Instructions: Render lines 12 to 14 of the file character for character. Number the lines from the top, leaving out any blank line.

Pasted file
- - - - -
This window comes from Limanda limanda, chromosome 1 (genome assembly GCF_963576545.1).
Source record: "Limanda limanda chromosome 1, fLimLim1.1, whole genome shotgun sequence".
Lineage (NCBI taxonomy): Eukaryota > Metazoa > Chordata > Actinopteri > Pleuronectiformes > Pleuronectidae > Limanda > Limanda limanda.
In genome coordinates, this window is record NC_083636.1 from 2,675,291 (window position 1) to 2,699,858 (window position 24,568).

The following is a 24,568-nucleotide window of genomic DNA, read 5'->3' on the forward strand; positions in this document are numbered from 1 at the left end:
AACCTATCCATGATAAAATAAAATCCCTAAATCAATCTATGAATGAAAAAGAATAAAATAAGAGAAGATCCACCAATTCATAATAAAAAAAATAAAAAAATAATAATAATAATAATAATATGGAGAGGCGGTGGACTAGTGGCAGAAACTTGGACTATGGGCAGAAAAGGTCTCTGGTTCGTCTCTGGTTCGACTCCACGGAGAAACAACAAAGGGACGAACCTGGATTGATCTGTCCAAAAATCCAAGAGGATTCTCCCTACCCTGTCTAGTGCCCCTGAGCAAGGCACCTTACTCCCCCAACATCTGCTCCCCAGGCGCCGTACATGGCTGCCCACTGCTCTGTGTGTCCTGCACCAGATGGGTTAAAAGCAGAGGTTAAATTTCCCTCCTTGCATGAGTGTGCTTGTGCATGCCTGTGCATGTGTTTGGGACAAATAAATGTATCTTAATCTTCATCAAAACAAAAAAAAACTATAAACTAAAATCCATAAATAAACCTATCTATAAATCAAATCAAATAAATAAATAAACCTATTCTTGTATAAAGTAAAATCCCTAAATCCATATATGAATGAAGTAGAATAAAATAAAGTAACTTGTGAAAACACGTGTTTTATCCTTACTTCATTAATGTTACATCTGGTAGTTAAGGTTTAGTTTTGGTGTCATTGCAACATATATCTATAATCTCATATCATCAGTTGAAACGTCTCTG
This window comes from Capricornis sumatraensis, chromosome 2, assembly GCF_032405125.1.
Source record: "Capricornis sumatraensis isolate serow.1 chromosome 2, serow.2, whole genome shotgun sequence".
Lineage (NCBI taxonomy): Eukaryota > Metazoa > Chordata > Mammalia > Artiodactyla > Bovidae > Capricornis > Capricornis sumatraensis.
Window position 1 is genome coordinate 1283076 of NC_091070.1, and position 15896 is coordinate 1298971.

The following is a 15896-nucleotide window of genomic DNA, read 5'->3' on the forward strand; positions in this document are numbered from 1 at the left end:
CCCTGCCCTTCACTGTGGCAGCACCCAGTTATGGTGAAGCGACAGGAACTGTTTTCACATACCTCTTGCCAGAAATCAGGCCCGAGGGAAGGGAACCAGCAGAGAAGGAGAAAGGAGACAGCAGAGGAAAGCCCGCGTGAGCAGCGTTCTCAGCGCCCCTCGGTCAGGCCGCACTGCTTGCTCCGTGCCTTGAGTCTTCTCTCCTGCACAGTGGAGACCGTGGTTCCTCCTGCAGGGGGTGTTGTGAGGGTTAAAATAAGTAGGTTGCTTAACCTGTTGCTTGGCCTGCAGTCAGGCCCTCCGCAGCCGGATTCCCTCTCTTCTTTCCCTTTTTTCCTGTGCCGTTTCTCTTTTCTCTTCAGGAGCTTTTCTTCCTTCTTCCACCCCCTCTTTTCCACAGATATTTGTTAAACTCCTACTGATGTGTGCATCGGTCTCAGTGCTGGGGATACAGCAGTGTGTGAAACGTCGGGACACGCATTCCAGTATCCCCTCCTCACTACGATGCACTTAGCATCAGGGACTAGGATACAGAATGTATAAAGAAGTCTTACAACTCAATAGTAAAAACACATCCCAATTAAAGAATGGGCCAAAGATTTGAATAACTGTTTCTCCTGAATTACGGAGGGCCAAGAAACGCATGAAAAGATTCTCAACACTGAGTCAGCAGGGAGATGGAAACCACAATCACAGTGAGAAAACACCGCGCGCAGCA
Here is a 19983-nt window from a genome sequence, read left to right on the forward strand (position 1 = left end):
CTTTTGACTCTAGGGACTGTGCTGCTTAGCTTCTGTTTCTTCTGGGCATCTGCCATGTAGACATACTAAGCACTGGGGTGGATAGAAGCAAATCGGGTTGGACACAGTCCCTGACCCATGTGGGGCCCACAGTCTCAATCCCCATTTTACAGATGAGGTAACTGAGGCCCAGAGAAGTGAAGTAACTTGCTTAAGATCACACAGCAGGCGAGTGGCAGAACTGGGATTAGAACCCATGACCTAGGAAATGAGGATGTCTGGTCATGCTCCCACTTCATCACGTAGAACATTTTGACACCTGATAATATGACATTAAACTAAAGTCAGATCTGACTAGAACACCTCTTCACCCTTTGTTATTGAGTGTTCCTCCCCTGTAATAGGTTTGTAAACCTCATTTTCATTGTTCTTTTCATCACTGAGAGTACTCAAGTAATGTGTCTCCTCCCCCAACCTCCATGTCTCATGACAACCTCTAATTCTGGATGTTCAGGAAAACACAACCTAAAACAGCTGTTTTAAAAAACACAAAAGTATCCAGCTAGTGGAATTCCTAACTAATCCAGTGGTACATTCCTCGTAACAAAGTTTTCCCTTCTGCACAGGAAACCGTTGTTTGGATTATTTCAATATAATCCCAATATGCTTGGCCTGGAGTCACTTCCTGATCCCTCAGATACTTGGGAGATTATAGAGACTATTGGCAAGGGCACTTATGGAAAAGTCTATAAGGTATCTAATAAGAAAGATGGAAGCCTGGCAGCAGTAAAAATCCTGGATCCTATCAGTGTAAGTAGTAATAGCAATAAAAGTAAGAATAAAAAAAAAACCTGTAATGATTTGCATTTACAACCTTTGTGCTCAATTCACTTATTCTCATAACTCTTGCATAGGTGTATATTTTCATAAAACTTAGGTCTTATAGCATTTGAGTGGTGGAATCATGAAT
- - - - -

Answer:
CCCTGCCCTTCACTGTGGCAGCACCCAGTTATGGTGAAGCGACAGGAACTGTTTTCACATACCTCTTGCCAGAAATCAGGCCCGAGGGAAGGGAACCAGCAGAGAAGGAGAAAGGAGACAGCAGAGGAAAGCCCGCGTGAGCAGCGTTCTCAGCGCCCCTCGGTCAGGCCGCACTGCTTGCTCCGTGCCTTGAGTCTTCTCTCCTGCACAGTGGAGACCGTGGTTCCTCCTGCAGGGGGTGTTGTGAGGGTTAAAATAAGTAGGTTGCTTAACCTGTTGCTTGGCCTGCAGTCAGGCCCTCCGCAGCCGGATTCCCTCTCTTCTTTCCCTTTTTTCCTGTGCCGTTTCTCTTTTCTCTTCAGGAGCTTTTCTTCCTTCTTCCACCCCCTCTTTTCCACAGATATTTGTTAAACTCCTACTGATGTGTGCATCGGTCTCAGTGCTGGGGATACAGCAGTGTGTGAAACGTCGGGACACGCATTCCAGTATCCCCTCCTCACTACGATGCACTTAGCATCAGGGACTAGGATACAGAATGTATAAAGAAGTCTTACAACTCAATAGTAAAAACACATCCCAATTAAAGAATGGGCCAAAGATTTGAATAACTGTTTCTCCTGAATTACGGAGGGCCAAGAAACGCATGAAAAGATTCTCAACACTGAGTCAGCAGGGAGATGGAAACCACAATCACAGTGAGAAAACACCGCGCGCAGCA
Here is a 19983-nt window from a genome sequence, read left to right on the forward strand (position 1 = left end):
CTTTTGACTCTAGGGACTGTGCTGCTTAGCTTCTGTTTCTTCTGGGCATCTGCCATGTAGACATACTAAGCACTGGGGTGGATAGAAGCAAATCGGGTTGGACACAGTCCCTGACCCATGTGGGGCCCACAGTCTCAATCCCCATTTTACAGATGAGGTAACTGAGGCCCAGAGAAGTGAAGTAACTTGCTTAAGATCACACAGCAGGCGAGTGGCAGAACTGGGATTAGAACCCATGACCTAGGAAATGAGGATGTCTGGTCATGCTCCCACTTCATCACGTAGAACATTTTGACACCTGATAATATGACATTAAACTAAAGTCAGATCTGACTAGAACACCTCTTCACCCTTTGTTATTGAGTGTTCCTCCCCTGTAATAGGTTTGTAAACCTCATTTTCATTGTTCTTTTCATCACTGAGAGTACTCAAGTAATGTGTCTCCTCCCCCAACCTCCATGTCTCATGACAACCTCTAATTCTGGATGTTCAGGAAAACACAACCTAAAACAGCTGTTTTAAAAAACACAAAAGTATCCAGCTAGTGGAATTCCTAACTAATCCAGTGGTACATTCCTCGTAACAAAGTTTTCCCTTCTGCACAGGAAACCGTTGTTTGGATTATTTCAATATAATCCCAATATGCTTGGCCTGGAGTCACTTCCTGATCCCTCAGATACTTGGGAGATTATAGAGACTATTGGCAAGGGCACTTATGGAAAAGTCTATAAGGTATCTAATAAGAAAGATGGAAGCCTGGCAGCAGTAAAAATCCTGGATCCTATCAGTGTAAGTAGTAATAGCAATAAAAGTAAGAATAAAAAAAAAACCTGTAATGATTTGCATTTACAACCTTTGTGCTCAATTCACTTATTCTCATAACTCTTGCATAGGTGTATATTTTCATAAAACTTAGGTCTTATAGCATTTGAGTGGTGGAATCATGAAT